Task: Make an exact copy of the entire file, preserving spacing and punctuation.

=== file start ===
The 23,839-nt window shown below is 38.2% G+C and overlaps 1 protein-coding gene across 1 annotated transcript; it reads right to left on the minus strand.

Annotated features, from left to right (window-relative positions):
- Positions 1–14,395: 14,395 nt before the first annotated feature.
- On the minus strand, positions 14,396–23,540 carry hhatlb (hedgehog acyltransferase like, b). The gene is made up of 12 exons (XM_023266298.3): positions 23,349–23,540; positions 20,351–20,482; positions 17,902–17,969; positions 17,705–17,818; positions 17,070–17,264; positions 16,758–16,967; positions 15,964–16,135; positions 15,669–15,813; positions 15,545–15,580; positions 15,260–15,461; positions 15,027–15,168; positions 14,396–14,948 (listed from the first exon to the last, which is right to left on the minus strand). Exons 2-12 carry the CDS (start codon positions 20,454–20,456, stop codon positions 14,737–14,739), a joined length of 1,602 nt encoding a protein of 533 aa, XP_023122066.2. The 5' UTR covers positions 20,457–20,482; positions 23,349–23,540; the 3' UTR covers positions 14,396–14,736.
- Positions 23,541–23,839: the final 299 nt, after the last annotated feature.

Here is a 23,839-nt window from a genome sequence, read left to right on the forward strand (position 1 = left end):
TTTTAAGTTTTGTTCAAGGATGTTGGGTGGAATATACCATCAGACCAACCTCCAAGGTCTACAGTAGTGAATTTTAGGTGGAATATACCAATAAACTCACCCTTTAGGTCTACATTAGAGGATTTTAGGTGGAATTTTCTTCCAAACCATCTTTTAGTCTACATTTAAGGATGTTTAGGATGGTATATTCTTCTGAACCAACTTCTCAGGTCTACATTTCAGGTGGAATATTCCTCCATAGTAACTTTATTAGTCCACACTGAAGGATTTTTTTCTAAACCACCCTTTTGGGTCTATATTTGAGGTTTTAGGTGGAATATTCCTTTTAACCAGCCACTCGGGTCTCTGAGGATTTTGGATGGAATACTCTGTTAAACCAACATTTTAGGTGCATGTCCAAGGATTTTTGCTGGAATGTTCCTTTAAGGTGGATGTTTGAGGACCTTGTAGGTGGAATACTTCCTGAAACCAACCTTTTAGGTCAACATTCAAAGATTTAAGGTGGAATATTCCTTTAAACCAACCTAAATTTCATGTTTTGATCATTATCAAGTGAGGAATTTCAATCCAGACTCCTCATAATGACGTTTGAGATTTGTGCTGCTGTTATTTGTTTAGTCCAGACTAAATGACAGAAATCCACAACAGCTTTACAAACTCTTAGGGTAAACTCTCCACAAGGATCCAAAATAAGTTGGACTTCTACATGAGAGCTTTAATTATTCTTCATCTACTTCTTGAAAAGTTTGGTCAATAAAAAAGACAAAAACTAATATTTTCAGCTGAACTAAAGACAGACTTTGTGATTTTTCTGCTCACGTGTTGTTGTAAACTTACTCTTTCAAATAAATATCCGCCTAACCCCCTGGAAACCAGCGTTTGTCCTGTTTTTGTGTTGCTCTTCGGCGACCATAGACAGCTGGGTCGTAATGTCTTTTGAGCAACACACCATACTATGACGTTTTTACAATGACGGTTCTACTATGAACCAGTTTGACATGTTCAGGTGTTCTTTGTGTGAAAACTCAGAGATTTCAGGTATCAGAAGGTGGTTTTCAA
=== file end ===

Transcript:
The 23,839-nt window shown below is 38.2% G+C and overlaps 1 protein-coding gene across 1 annotated transcript; it reads right to left on the minus strand.

Annotated features, from left to right (window-relative positions):
- Positions 1–14,395: 14,395 nt before the first annotated feature.
- On the minus strand, positions 14,396–23,540 carry hhatlb (hedgehog acyltransferase like, b). The gene is made up of 12 exons (XM_023266298.3): positions 23,349–23,540; positions 20,351–20,482; positions 17,902–17,969; positions 17,705–17,818; positions 17,070–17,264; positions 16,758–16,967; positions 15,964–16,135; positions 15,669–15,813; positions 15,545–15,580; positions 15,260–15,461; positions 15,027–15,168; positions 14,396–14,948 (listed from the first exon to the last, which is right to left on the minus strand). Exons 2-12 carry the CDS (start codon positions 20,454–20,456, stop codon positions 14,737–14,739), a joined length of 1,602 nt encoding a protein of 533 aa, XP_023122066.2. The 5' UTR covers positions 20,457–20,482; positions 23,349–23,540; the 3' UTR covers positions 14,396–14,736.
- Positions 23,541–23,839: the final 299 nt, after the last annotated feature.

Here is a 23,839-nt window from a genome sequence, read left to right on the forward strand (position 1 = left end):
TTTTAAGTTTTGTTCAAGGATGTTGGGTGGAATATACCATCAGACCAACCTCCAAGGTCTACAGTAGTGAATTTTAGGTGGAATATACCAATAAACTCACCCTTTAGGTCTACATTAGAGGATTTTAGGTGGAATTTTCTTCCAAACCATCTTTTAGTCTACATTTAAGGATGTTTAGGATGGTATATTCTTCTGAACCAACTTCTCAGGTCTACATTTCAGGTGGAATATTCCTCCATAGTAACTTTATTAGTCCACACTGAAGGATTTTTTTCTAAACCACCCTTTTGGGTCTATATTTGAGGTTTTAGGTGGAATATTCCTTTTAACCAGCCACTCGGGTCTCTGAGGATTTTGGATGGAATACTCTGTTAAACCAACATTTTAGGTGCATGTCCAAGGATTTTTGCTGGAATGTTCCTTTAAGGTGGATGTTTGAGGACCTTGTAGGTGGAATACTTCCTGAAACCAACCTTTTAGGTCAACATTCAAAGATTTAAGGTGGAATATTCCTTTAAACCAACCTAAATTTCATGTTTTGATCATTATCAAGTGAGGAATTTCAATCCAGACTCCTCATAATGACGTTTGAGATTTGTGCTGCTGTTATTTGTTTAGTCCAGACTAAATGACAGAAATCCACAACAGCTTTACAAACTCTTAGGGTAAACTCTCCACAAGGATCCAAAATAAGTTGGACTTCTACATGAGAGCTTTAATTATTCTTCATCTACTTCTTGAAAAGTTTGGTCAATAAAAAAGACAAAAACTAATATTTTCAGCTGAACTAAAGACAGACTTTGTGATTTTTCTGCTCACGTGTTGTTGTAAACTTACTCTTTCAAATAAATATCCGCCTAACCCCCTGGAAACCAGCGTTTGTCCTGTTTTTGTGTTGCTCTTCGGCGACCATAGACAGCTGGGTCGTAATGTCTTTTGAGCAACACACCATACTATGACGTTTTTACAATGACGGTTCTACTATGAACCAGTTTGACATGTTCAGGTGTTCTTTGTGTGAAAACTCAGAGATTTCAGGTATCAGAAGGTGGTTTTCAA